Amidst             the nightmare
At                      the depth of darkness
Through          one tiny antlike moment
After                 another…
Until                 awakening
To                     the first ray of dawn


Yuan Changming edits Poetry Pacific with Allen Yuan in Vancouver. Credits include  Pushcart nominations, Jodi Stutz Award in Poetry (2020) & publications in Best of the Best Canadian Poetry (2008-17), & BestPoemsOnline, among 1,709 others worldwide.

Depression Poetry

The Definition of Okay by Sarah Frazin


See: not okay.

Not okay.

See: stressed.


See: depressed.


See: unstable.


See: disaster.


See: doomed.


See: broken.


See: lost.


See: okay.

Sarah Frazin

Sarah Frazin is a queer writer and graphic designer located in Southern California. A lover of video games and writing alike, she often spends her time obsessing over fictional characters. She can be found lurking on Twitter under the handle @femmeNPC.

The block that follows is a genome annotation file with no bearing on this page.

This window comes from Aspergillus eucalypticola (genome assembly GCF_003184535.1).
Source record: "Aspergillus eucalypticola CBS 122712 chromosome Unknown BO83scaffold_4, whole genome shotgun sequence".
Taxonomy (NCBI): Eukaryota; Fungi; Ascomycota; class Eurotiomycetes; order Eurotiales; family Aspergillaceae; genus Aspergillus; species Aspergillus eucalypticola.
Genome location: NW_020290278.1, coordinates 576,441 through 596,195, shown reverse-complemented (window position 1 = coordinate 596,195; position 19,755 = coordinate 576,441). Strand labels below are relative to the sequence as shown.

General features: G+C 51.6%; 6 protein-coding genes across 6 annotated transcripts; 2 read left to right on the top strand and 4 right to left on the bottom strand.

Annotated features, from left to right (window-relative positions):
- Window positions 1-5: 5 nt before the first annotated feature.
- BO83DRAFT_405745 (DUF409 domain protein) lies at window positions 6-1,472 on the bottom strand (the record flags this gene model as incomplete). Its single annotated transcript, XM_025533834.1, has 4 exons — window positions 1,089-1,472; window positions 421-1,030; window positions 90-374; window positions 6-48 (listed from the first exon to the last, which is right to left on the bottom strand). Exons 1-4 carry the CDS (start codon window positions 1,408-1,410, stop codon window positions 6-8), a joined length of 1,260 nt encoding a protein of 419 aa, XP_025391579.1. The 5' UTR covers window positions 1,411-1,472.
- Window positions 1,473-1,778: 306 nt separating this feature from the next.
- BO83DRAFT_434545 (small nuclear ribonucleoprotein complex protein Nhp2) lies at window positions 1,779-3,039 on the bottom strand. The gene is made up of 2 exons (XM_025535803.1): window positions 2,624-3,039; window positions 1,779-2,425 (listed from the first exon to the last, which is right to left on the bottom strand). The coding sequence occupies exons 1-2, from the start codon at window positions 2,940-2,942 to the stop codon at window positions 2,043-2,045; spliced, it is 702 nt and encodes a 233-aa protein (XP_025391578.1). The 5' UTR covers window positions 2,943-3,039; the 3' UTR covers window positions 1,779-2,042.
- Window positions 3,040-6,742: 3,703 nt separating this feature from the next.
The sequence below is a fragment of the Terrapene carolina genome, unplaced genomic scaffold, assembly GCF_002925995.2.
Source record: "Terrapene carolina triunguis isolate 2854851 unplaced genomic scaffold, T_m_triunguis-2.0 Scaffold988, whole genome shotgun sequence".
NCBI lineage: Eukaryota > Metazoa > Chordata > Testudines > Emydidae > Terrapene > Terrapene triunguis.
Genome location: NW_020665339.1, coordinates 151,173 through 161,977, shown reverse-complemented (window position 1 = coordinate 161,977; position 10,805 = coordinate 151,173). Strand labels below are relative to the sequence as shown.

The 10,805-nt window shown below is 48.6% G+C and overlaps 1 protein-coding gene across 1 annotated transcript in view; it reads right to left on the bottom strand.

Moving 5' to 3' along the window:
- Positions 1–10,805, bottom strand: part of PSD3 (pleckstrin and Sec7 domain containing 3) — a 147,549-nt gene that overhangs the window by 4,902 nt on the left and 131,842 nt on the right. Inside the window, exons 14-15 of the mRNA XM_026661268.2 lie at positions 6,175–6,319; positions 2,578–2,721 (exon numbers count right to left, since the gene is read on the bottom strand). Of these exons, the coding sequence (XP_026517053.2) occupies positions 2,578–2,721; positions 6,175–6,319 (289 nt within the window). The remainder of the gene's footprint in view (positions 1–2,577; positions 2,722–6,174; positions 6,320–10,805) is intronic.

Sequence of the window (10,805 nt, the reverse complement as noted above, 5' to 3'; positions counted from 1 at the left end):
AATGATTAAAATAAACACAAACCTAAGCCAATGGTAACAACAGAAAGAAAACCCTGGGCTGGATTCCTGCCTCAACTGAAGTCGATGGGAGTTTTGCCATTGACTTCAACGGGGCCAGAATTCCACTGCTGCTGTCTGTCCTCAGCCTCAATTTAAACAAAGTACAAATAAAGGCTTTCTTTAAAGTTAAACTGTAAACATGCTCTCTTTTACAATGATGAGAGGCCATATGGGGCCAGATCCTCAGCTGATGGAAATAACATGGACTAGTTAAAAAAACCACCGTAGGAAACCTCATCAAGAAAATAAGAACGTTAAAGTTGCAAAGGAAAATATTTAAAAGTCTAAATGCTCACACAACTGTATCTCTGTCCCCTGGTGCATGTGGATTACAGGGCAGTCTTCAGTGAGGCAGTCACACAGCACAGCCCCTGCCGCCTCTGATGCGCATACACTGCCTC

Depression Poetry

In (Your Own Head Nobody Is Your) Mate by Daniel Clark

The bashful day won’t dawn. It shirks and skirts
along fleshy walls – you thought all cages must
be metal? that dragons all breathe fire? – tickling
drowned blue orbs. I am inmate and guard, gaoler
and gaoled; sanity means order, direction, structure,
putting every detail in its place like how they sort
elements into that big table then use quadrilateral
voids to paper over the cracks, those pesky vacuums
of knowledge that sink a pursuit nobler than xenon,
argon or krypton… if they can use zips to attach pieces
of cloth, why must I hold myself together?

Daniel Clark Serotonin Photo